There are times when the parallel seems rather obvious to someone who knows. Tommy Bowden has watched Clemson’s rise from the perspective of the coach who was asked to leave – and then things took off – and so that can’t be easy. But he also sees what Dabo Swinney has done in a decade.

And yeah, it feels more than a little like what Bowden saw unfold a couple of decades earlier at Florida State.

“Clemson’s rise to prominence,” he says, “is very similar.”

There are important differences, of course. Bowden’s father Bobby Bowden built Florida State gradually over a course of years, and then suddenly burst into dominance in the 1990s. Clemson had won a national championship in 1981, while Swinney inherited a pretty nice situation (when Tommy Bowden was asked to leave). But in both cases, a program won its way into an exclusive tier, and then remained there.

“He made it better,” says Bowden of Swinney. “They’ve just gone hog wild, and success builds success.”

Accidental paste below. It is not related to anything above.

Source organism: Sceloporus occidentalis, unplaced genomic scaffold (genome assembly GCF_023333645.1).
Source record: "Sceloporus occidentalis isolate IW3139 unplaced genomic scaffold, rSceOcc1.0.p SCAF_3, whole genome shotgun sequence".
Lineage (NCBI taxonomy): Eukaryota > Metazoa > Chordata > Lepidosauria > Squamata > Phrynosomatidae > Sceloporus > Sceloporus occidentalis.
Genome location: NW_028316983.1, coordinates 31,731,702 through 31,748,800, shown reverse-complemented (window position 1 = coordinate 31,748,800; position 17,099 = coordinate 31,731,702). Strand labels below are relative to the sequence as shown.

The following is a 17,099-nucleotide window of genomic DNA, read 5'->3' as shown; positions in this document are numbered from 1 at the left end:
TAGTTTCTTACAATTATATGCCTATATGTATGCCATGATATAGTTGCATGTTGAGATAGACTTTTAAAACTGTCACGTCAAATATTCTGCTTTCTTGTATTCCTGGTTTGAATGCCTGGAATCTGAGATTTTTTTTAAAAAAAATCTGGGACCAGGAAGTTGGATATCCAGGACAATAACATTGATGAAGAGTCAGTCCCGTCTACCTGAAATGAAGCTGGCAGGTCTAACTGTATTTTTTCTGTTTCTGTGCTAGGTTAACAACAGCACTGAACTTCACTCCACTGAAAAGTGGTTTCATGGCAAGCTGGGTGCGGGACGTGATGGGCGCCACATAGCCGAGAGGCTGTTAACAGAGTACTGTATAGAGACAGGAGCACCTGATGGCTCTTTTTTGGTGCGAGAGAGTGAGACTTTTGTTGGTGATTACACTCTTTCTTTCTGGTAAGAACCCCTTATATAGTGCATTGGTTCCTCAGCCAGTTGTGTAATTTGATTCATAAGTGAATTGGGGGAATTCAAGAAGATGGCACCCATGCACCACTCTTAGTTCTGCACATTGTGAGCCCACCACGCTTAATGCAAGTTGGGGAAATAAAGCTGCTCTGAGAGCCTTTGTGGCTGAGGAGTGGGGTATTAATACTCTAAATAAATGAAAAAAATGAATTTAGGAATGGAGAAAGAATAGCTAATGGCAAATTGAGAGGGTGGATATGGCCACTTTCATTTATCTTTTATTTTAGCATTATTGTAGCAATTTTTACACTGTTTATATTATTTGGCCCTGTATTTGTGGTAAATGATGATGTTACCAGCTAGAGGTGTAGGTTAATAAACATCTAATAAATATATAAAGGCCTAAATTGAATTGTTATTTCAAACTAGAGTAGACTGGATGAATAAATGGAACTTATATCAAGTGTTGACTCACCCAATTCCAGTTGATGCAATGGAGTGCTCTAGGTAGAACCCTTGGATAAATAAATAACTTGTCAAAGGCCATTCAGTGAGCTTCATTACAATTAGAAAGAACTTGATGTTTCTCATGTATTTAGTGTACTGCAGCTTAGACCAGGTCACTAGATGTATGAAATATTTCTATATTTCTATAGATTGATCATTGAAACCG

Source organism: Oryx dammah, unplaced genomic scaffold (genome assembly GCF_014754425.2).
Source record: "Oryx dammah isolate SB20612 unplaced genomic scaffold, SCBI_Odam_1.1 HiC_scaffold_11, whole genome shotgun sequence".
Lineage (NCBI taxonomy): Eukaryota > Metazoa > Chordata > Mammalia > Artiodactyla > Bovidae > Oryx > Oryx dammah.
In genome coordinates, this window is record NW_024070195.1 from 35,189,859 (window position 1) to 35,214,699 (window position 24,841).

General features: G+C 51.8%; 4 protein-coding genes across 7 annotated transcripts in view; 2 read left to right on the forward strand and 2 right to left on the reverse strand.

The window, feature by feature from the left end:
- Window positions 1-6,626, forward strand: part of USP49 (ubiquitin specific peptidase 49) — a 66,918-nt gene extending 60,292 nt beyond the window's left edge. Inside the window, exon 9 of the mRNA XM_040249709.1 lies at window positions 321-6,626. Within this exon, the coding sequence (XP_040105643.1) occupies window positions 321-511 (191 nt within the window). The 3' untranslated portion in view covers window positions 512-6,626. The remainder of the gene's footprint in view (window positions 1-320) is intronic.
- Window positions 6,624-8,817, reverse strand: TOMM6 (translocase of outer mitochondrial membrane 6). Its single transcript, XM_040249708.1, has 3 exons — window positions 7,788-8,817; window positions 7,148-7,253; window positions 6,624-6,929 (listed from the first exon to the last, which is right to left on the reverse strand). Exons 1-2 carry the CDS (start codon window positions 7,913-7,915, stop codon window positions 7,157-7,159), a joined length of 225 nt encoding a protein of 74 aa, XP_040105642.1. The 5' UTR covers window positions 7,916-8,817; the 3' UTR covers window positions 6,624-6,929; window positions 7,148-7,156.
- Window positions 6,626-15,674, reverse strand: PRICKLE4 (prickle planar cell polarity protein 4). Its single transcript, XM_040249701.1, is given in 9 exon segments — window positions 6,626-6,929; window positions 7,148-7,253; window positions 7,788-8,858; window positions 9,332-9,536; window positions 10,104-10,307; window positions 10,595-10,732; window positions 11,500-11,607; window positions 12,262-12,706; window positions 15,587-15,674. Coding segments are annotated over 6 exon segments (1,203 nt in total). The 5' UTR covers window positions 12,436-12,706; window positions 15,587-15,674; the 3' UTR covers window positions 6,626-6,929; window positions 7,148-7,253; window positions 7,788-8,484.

As Clemson faces Alabama for the College Football Playoff national championship Monday for the third time in four seasons – and the fourth year in a row in the playoff – let’s pause for a moment to consider how unlikely it is, how unique to find the Tigers occupying the same rare air as the Tide.

There’s maybe an eyelash’s difference between Alabama and Clemson, which is why they essentially went wire-to-wire as Nos. 1 and 2 in everybody’s polls.

“The two best teams are here,” Swinney says, and he’s correct.

But this is not a one-off. It’s also clearly the two best programs in college football. When Alabama offensive lineman Jonah Williams recently referred to Clemson as “a dynasty,” he was wrong; there’s room only for one at a time, and that’s Alabama. But he was not far off.

In the last four seasons, Alabama is 55-3, making its fourth playoff appearance, with two national championships. Clemson is 54-4, making its fourth playoff appearance, with one national championship.